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Definition of “change” - English Dictionary

"change" in American English

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changeverb

 us   /tʃeɪndʒ/
  • change verb (BECOME DIFFERENT)

[I/T] to make or become different, or to do, use, or get one thing in place of another thing: [T] I’ve changed jobs twice in the past ten years. [T] I changed my hairstyle – do you like it? [I] Attitudes about lots of things changed during the 1960s. [I] It’s surprising how fast kids change during their teen years.
[I/T] To change over from one thing to something else is to stop doing or using one thing and to start doing or using another: [I] We just changed from oil heat to gas.
  • change verb (CLOTHES/BEDS)

[I/T] to remove one set of clothes and put a different set on yourself or someone else, such as a baby, or to remove dirty sheets from a bed and put clean ones on it: [I] I’ll just change into (= put on) something a little dressier. [T] Could you change the baby/the baby’s diaper (= put on a clean one)? [T] I changed the sheets/the bed (= the sheets on the bed) in the guest room.
  • change verb (MONEY)

[T] to get or give money in exchange for money, either because you want it in smaller units, or because you want the same value in foreign money: Can you change a $100 bill for me? I had to change some American money into pesetas before I arrived in Spain.
  • change verb (TRANSPORT)

[I/T] to get off an aircraft, train, bus, etc. and catch another in order to continue a trip: [T] I had to change planes twice to get there. [I] Change at Hartford for the train to Springfield.

changenoun

 us   /tʃeɪndʒ/
  • change noun (BECOMING DIFFERENT)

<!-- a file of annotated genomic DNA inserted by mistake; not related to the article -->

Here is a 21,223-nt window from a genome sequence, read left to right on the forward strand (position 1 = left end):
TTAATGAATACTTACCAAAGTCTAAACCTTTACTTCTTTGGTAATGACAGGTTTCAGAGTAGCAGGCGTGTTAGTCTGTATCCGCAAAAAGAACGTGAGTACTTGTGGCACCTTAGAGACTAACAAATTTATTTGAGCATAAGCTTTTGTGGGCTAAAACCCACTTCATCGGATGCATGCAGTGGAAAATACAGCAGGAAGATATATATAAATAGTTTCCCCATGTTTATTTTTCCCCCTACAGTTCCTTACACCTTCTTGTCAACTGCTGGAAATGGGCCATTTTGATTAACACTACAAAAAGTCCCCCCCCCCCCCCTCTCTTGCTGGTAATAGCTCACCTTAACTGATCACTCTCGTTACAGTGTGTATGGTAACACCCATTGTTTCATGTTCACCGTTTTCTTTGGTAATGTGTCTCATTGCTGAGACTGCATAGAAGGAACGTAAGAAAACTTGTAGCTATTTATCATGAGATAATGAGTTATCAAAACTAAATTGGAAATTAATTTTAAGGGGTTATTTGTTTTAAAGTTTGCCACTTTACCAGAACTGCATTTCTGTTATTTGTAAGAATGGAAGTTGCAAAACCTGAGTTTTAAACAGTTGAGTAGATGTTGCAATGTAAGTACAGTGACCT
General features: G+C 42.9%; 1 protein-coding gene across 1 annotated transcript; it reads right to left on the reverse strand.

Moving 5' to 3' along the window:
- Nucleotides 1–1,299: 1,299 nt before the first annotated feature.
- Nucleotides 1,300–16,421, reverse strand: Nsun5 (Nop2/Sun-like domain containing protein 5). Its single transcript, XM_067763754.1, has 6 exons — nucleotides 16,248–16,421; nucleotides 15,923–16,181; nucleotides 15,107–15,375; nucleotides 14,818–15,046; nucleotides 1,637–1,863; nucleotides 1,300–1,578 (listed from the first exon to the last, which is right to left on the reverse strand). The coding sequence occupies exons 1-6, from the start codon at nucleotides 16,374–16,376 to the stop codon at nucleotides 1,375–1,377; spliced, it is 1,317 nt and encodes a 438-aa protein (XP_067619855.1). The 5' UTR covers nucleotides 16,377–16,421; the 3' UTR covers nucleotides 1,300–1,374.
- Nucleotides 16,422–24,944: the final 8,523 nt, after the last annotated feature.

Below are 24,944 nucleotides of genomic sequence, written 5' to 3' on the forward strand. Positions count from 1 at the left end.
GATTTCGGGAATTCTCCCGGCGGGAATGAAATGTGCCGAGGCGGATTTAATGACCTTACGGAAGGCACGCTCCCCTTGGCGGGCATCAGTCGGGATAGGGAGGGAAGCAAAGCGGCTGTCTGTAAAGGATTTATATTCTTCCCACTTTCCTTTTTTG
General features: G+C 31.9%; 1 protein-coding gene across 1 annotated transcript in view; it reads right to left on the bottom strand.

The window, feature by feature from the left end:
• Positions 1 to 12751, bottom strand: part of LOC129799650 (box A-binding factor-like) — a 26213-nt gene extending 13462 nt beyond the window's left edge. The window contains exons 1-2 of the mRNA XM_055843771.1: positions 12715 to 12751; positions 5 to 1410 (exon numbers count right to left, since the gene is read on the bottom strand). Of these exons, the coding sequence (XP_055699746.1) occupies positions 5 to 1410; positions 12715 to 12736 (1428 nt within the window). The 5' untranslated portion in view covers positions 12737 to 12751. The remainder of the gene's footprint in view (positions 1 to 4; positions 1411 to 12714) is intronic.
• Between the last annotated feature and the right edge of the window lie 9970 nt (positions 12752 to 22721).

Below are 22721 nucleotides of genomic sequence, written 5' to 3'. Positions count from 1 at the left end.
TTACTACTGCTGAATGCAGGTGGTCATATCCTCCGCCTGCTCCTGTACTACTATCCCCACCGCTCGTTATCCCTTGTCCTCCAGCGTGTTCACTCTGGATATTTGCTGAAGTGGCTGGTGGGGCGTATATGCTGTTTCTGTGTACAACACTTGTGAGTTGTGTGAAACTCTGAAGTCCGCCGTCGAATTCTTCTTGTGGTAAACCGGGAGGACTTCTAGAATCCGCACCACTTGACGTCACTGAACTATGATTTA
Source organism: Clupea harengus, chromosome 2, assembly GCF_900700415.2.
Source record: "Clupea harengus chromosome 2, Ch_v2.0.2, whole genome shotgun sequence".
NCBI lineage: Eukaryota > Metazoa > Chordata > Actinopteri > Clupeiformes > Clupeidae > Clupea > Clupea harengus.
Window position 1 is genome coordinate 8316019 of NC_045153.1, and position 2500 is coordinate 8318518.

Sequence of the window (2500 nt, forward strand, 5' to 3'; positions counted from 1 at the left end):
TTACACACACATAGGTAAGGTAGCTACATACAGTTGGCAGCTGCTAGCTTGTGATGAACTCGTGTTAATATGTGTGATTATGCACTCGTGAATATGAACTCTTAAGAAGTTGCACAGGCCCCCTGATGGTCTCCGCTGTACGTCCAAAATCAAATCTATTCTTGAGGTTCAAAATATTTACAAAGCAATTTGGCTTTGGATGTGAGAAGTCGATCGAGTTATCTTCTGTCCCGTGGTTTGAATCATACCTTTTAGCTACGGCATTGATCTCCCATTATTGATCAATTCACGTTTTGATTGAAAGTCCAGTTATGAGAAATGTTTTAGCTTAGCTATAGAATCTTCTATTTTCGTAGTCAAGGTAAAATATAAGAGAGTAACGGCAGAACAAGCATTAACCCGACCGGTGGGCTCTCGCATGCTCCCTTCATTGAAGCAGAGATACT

a change
A change often refers to something unusual or new that is better or more pleasant than what existed before: We decided we needed a change, so we went to Florida for a couple of weeks. Why don’t we eat on the porch for a change?
  • change noun (MONEY)

[U] the difference in money, returned to the buyer, between what is paid for something and the lesser amount that it costs: It costs $17 and you gave me $20, so here’s your $3 change.
[U] Change also refers to smaller units of money whose total value is equal to that of a larger unit: I need change for a $50 bill because I want to take a taxi. Do you have change for/of a dollar?
[U] Change can refer to coins rather than bills: Bring a lot of change for using the public telephones.
  • change noun (CLOTHES/BEDS)

[C] a set of clothes that is additional to the clothes that you are wearing: Bring a change of clothes with you in case we stay overnight.
(Definition of change from the Cambridge Academic Content Dictionary © Cambridge University Press)







"change" in British English

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changeverb

uk   /tʃeɪndʒ/  us   /tʃeɪndʒ/
  • change verb (BECOME DIFFERENT)

A1 [T] to exchange one thing for another thing, especially of a similar type: She's just changed jobs. Let's change the subject (= talk about something different).
A2 [I or T] to make or become different: I almost didn't recognize her - she'd changed so much. That was 20 years ago and things have changed since then. Nothing changes, does it - I've been away two years and the office still looks exactly the same. People have changed their diets a lot over the past few years. I'm going to change my hairstyle.